updated 10/20/2006 11:45:20 PM ET 2006-10-21T03:45:20

In past years, the Shiite militant group Hezbollah marked Jerusalem Day by staging massive military parades in Lebanon’s capital to demonstrate the importance of the holy city to Muslims.

But this year’s event on Friday was a more subdued affair. Instead of thousands of guerrillas marching in uniform, the invitation-only event in a concert hall featured an orchestra, a choir and several anti-Israel speeches.

Hezbollah’s leader Sheik Hassan Nasrallah, the keynote speaker at last year’s parade, was noticeably absent Friday. His deputy filled in, telling the hundreds of supporters in the hall that Hezbollah would not give up its fight against Israel.

Hezbollah fought Israel for 34 days over the summer in a conflict that left about 1,000 people dead.

Hezbollah said it did not feel the need to organize a mass rally this year for Jerusalem Day after hundreds of thousands of supporters took to the streets on Sept. 22 for a “victory” rally in bombed-out southern Beirut. Nasrallah spoke there, his only public appearance since the fighting with Israel began.

Hezbollah claims it defeated Israel in the conflict that ended Aug. 14 with a U.N.-brokered cease-fire.

“The (September) rally was an expression of the historic victory, and the masses of people who came from the various Lebanese regions reaffirmed their support of the victorious resistance. And because of this exceptional effort made by the masses ... we decided to replace the central (Jerusalem Day) rally with political festivities,” Hezbollah said in a statement faxed to The Associated Press.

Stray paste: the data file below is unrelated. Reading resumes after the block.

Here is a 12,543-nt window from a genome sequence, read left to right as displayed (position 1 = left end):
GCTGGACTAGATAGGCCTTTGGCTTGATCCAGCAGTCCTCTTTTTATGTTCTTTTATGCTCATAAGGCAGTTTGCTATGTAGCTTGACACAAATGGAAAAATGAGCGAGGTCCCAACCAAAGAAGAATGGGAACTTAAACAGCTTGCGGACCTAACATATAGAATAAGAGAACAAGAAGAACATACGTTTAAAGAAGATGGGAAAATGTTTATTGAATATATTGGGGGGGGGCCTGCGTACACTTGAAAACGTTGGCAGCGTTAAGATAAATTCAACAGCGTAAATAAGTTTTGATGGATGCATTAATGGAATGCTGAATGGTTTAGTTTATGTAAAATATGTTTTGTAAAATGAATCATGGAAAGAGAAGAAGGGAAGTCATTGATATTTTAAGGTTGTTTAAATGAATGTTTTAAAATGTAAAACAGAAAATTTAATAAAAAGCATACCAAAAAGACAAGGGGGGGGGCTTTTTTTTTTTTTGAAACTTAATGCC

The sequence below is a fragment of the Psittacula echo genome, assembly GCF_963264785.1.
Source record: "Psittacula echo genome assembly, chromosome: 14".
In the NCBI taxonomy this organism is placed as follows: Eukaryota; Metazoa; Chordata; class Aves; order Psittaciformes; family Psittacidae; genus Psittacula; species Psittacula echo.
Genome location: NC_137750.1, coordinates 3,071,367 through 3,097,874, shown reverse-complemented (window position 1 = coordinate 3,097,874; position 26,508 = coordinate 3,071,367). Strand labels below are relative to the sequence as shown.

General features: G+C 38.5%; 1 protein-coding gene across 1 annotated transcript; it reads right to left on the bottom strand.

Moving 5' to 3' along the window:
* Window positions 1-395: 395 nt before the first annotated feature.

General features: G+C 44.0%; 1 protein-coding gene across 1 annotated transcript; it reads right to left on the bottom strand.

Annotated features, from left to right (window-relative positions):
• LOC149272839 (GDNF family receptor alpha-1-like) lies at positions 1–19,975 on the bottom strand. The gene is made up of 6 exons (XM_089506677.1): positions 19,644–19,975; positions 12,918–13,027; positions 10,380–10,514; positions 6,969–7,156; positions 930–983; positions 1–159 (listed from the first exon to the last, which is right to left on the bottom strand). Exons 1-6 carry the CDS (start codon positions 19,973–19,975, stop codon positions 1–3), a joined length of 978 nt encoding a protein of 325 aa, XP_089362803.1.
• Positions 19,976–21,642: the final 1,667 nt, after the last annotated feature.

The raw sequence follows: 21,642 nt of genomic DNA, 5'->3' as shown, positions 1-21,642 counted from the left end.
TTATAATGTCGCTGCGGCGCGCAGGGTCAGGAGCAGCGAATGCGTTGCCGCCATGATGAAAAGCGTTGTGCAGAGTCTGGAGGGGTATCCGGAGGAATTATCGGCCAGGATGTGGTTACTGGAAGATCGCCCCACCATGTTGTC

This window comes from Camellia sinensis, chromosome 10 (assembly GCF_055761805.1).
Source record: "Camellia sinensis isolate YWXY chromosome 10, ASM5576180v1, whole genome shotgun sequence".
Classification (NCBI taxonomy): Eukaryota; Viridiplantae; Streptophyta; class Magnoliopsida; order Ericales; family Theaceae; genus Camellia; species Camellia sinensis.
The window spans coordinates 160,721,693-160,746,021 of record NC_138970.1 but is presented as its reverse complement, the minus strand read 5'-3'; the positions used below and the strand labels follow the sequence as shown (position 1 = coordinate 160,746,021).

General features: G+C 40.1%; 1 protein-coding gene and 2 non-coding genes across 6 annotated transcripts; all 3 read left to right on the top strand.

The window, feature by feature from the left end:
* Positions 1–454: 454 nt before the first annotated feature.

Jerusalem Day began in 1981 when the late Iranian leader Ayatollah Ruhollah Khomeini declared the last Friday of the Islamic holy month of Ramadan a day to demonstrate the importance of Jerusalem to Muslims. Jerusalem’s Al-Aqsa mosque is the third holiest site in Islam after the Saudi Arabian cities of Mecca and Medina.

While Beirut had no demonstrations Friday, millions staged pro-Jerusalem rallies in Iran and thousands in other Muslim countries.

Elsewhere in Lebanon, hundreds of people carried yellow Hezbollah flags through the streets of the southern town of Kfar Kila. But Lebanese troops stopped the demonstrators from getting too close to the Israeli border.

Protesters also demonstrated in at least two Palestinian refugee camps in Lebanon, including the largest, Ein el-Hilweh, where many marchers wore military fatigues and masks.

In neighboring Syria, some 3,000 people carrying Hezbollah, Palestinian and Syrian flags marched through the Yarmouk Palestinian refugee camp near Damascus. Many chanted anti-American and anti-Israel slogans. Some carried banners reading: “Our struggle with Israel is a struggle with existence and not of borders.”

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